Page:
Update From the Editor-in-Chief: Since this story was published, Rockstar and Take-Two have partially reversed their decision on mod banning. For more info, read here.
People are not happy with Rockstar Games, and it’s not for the reason you might think. This isn’t about the Red Dead Redemption 2 delay. No, it’s about the state of modding when it comes to the company’s games. Take-Two and Rockstar sent a cease and desist letter to the creators of OpenIV, forcing the modding tool offline, and people are not happy.
See, OpenIV allowed people to mod games like GTA IV, GTA V, and Max Payne 3. It essentially cracked open games that didn’t have official mod support. Take-Two said this was a security issue and violated various terms of services and shut it down. This means it will no longer be easy, or for some people possible, to mod the games.
When Rockstar chimed in with its explanation and take on the situation, it didn’t help much. It offered a variation on the “think of the children” approach we see so much in various forms of media. It said the takedown of OpenIV was essential to protect GTA Online players who have been targeted by cheat programs, hacks, and malicious gameplay. Not to defend such deplorable behaviors in games, but this again feels like a big of a convenient cop-out.
After all, Take-Two and Rockstar just took down Force Hax, a mod service for GTA Online that would allow people to use a mod menu to give themselves money and ruin the experience for other players by freezing or kicking them from the game. The Lexicon and Menyoo cheat menus soon met with the same fate. They even forced the creators of such programs to donate profits to charity. This is a very good thing!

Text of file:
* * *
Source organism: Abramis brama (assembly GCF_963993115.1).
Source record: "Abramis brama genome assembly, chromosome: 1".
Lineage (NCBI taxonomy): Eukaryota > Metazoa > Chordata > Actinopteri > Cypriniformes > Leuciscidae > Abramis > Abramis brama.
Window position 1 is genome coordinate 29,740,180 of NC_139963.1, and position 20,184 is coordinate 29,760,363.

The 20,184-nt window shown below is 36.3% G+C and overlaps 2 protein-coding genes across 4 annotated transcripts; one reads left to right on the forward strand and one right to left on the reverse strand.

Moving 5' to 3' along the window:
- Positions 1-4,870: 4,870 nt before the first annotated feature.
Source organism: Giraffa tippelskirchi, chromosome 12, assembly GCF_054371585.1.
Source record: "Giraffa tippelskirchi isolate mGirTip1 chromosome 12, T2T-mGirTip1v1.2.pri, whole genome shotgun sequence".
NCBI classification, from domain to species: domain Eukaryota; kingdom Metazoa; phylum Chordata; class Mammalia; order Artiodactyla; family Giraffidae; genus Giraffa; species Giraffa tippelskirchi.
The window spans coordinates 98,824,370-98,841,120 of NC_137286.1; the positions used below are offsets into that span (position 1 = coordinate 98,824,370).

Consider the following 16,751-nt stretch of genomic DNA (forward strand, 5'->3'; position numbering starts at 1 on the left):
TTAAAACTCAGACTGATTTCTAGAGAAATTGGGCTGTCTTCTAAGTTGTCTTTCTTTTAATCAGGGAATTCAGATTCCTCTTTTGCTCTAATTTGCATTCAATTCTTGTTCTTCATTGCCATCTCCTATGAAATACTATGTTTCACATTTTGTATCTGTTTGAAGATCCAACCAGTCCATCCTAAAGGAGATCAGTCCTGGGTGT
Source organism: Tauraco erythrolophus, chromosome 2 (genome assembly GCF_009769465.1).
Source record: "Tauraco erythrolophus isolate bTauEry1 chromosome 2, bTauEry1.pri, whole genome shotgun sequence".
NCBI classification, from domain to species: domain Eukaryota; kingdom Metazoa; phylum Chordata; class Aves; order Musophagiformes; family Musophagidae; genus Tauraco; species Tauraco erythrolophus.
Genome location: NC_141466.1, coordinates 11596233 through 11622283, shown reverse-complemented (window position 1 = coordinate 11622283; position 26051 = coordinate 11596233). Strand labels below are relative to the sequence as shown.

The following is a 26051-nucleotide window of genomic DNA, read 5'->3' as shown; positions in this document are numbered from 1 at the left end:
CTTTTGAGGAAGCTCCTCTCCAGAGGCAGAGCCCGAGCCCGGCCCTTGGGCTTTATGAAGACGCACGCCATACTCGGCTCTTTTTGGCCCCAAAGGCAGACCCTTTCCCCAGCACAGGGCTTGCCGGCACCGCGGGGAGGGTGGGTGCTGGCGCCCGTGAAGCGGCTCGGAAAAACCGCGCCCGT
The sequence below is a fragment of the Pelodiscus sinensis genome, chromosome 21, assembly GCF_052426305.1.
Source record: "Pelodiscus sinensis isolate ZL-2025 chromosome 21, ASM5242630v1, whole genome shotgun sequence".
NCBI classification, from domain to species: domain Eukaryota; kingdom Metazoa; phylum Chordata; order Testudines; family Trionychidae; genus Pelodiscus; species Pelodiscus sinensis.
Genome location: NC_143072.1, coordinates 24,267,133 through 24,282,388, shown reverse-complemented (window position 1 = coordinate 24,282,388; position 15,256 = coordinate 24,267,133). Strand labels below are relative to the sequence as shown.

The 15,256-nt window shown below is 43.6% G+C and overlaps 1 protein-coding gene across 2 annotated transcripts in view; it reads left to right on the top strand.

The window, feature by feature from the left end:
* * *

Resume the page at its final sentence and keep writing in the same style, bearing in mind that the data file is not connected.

And it is also something Rockstar and Take-Two could have done without taking down OpenIV. Those GTA Online mod menus are clearly against the terms of service. By also taking down OpenIV, a more peaceful program that allowed mods of all sorts for various Rockstar games, the developer and publisher are lumping in well-intentioned fans with criminals. It’s wrong to discriminate against everyone when some people clearly made a bit of software designed to enhance and improve the experience, not cheat or grief.
Besides, people who want to screw over others in GTA Online are always going to find a way to do it. That’s how hackers and pirates are. There’s no challenge too great for them. All taking away OpenIV does is make it more difficult, if not impossible, for people who aren’t interested in engaging in malicious activities to go ahead and make something special and unique. It’s a shame that Take-Two and Rockstar couldn’t realize that.